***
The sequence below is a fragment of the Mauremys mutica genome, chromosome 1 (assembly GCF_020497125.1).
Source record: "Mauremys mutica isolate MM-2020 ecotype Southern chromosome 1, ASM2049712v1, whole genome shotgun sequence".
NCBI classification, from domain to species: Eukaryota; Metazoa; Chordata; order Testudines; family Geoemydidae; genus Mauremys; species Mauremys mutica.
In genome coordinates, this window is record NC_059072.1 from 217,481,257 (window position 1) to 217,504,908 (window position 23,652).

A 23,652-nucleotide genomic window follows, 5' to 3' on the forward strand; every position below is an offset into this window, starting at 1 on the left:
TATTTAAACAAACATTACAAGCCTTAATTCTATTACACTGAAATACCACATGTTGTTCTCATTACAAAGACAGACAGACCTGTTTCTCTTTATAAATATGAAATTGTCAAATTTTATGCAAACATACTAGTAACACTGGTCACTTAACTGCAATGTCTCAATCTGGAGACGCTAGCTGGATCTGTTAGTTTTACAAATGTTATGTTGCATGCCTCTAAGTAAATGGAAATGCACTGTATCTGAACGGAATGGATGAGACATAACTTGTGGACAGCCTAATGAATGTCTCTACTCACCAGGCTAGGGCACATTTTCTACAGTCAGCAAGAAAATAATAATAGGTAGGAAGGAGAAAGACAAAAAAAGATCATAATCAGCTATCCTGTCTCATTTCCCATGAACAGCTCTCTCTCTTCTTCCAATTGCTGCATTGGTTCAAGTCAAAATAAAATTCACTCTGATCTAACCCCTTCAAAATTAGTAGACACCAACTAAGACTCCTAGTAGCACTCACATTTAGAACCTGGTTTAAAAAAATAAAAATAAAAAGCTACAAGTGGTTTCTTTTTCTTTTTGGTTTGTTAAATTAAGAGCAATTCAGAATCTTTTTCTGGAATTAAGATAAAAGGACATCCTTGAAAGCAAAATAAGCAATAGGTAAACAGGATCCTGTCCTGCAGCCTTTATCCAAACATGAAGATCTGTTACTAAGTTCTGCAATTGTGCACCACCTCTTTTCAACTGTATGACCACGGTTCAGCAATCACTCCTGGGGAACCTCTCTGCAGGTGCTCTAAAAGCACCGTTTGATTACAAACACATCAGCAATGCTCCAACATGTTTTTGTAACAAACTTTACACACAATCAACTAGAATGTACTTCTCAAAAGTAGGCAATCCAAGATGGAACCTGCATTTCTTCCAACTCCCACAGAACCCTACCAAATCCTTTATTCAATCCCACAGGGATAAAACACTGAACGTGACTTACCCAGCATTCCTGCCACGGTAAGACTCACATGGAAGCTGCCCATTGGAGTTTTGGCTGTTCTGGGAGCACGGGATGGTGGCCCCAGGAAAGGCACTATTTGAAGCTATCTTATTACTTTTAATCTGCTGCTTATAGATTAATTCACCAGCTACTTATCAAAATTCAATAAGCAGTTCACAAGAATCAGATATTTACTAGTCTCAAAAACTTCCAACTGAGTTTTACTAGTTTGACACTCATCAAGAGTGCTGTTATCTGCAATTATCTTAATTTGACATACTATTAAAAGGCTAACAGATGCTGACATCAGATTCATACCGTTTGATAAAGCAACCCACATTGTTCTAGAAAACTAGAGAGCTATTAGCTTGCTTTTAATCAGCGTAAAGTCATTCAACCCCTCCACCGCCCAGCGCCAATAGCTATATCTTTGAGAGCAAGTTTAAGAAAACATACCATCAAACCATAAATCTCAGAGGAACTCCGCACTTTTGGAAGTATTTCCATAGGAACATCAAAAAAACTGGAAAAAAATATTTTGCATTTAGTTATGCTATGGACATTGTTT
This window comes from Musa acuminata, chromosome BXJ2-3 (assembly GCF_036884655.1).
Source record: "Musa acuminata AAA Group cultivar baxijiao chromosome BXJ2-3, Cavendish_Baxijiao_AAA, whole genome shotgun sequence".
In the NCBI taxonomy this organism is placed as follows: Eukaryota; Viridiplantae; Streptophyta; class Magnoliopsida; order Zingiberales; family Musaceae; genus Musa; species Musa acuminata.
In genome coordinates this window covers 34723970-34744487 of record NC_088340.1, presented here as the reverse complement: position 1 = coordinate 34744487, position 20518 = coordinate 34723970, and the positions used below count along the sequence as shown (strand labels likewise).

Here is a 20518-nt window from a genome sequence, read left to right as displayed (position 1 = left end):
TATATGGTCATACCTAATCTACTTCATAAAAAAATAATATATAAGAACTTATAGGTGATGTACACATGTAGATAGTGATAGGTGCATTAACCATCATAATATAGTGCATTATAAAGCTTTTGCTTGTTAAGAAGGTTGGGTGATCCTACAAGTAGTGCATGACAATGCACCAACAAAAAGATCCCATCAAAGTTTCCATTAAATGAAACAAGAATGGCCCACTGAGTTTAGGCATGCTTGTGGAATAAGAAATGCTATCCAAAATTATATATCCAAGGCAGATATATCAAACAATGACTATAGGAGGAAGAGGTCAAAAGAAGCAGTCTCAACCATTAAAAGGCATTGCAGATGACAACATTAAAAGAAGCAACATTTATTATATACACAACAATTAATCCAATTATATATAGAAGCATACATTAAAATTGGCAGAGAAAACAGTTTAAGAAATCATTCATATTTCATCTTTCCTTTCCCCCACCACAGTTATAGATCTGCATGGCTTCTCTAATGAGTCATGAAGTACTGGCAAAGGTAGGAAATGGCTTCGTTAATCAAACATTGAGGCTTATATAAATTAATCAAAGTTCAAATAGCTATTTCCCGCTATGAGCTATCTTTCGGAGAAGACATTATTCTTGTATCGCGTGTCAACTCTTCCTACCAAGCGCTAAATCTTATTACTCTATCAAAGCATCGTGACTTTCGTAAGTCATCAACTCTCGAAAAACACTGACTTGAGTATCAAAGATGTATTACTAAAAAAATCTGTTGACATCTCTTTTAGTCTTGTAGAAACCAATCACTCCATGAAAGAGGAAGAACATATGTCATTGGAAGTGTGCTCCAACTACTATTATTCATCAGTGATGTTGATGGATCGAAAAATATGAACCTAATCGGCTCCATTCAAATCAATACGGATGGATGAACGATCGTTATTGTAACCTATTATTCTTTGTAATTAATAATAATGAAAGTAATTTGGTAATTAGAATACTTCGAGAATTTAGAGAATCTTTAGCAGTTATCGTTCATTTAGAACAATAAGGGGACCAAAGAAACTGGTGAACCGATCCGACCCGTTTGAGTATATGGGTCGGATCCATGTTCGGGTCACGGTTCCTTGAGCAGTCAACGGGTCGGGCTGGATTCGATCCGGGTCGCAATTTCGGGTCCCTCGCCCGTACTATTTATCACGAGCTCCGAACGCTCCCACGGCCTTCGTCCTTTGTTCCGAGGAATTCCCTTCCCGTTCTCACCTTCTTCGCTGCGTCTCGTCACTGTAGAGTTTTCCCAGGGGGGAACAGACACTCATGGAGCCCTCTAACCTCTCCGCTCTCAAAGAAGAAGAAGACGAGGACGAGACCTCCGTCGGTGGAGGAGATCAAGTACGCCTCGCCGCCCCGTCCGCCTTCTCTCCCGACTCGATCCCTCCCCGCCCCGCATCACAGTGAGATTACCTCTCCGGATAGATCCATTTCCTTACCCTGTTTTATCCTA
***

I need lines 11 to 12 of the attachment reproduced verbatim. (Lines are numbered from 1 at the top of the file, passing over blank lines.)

Here is a 20518-nt window from a genome sequence, read left to right as displayed (position 1 = left end):
TATATGGTCATACCTAATCTACTTCATAAAAAAATAATATATAAGAACTTATAGGTGATGTACACATGTAGATAGTGATAGGTGCATTAACCATCATAATATAGTGCATTATAAAGCTTTTGCTTGTTAAGAAGGTTGGGTGATCCTACAAGTAGTGCATGACAATGCACCAACAAAAAGATCCCATCAAAGTTTCCATTAAATGAAACAAGAATGGCCCACTGAGTTTAGGCATGCTTGTGGAATAAGAAATGCTATCCAAAATTATATATCCAAGGCAGATATATCAAACAATGACTATAGGAGGAAGAGGTCAAAAGAAGCAGTCTCAACCATTAAAAGGCATTGCAGATGACAACATTAAAAGAAGCAACATTTATTATATACACAACAATTAATCCAATTATATATAGAAGCATACATTAAAATTGGCAGAGAAAACAGTTTAAGAAATCATTCATATTTCATCTTTCCTTTCCCCCACCACAGTTATAGATCTGCATGGCTTCTCTAATGAGTCATGAAGTACTGGCAAAGGTAGGAAATGGCTTCGTTAATCAAACATTGAGGCTTATATAAATTAATCAAAGTTCAAATAGCTATTTCCCGCTATGAGCTATCTTTCGGAGAAGACATTATTCTTGTATCGCGTGTCAACTCTTCCTACCAAGCGCTAAATCTTATTACTCTATCAAAGCATCGTGACTTTCGTAAGTCATCAACTCTCGAAAAACACTGACTTGAGTATCAAAGATGTATTACTAAAAAAATCTGTTGACATCTCTTTTAGTCTTGTAGAAACCAATCACTCCATGAAAGAGGAAGAACATATGTCATTGGAAGTGTGCTCCAACTACTATTATTCATCAGTGATGTTGATGGATCGAAAAATATGAACCTAATCGGCTCCATTCAAATCAATACGGATGGATGAACGATCGTTATTGTAACCTATTATTCTTTGTAATTAATAATAATGAAAGTAATTTGGTAATTAGAATACTTCGAGAATTTAGAGAATCTTTAGCAGTTATCGTTCATTTAGAACAATAAGGGGACCAAAGAAACTGGTGAACCGATCCGACCCGTTTGAGTATATGGGTCGGATCCATGTTCGGGTCACGGTTCCTTGAGCAGTCAACGGGTCGGGCTGGATTCGATCCGGGTCGCAATTTCGGGTCCCTCGCCCGTACTATTTATCACGAGCTCCGAACGCTCCCACGGCCTTCGTCCTTTGTTCCGAGGAATTCCCTTCCCGTTCTCACCTTCTTCGCTGCGTCTCGTCACTGTAGAGTTTTCCCAGGGGGGAACAGACACTCATGGAGCCCTCTAACCTCTCCGCTCTCAAAGAAGAAGAAGACGAGGACGAGACCTCCGTCGGTGGAGGAGATCAAGTACGCCTCGCCGCCCCGTCCGCCTTCTCTCCCGACTCGATCCCTCCCCGCCCCGCATCACAGTGAGATTACCTCTCCGGATAGATCCATTTCCTTACCCTGTTTTATCCTA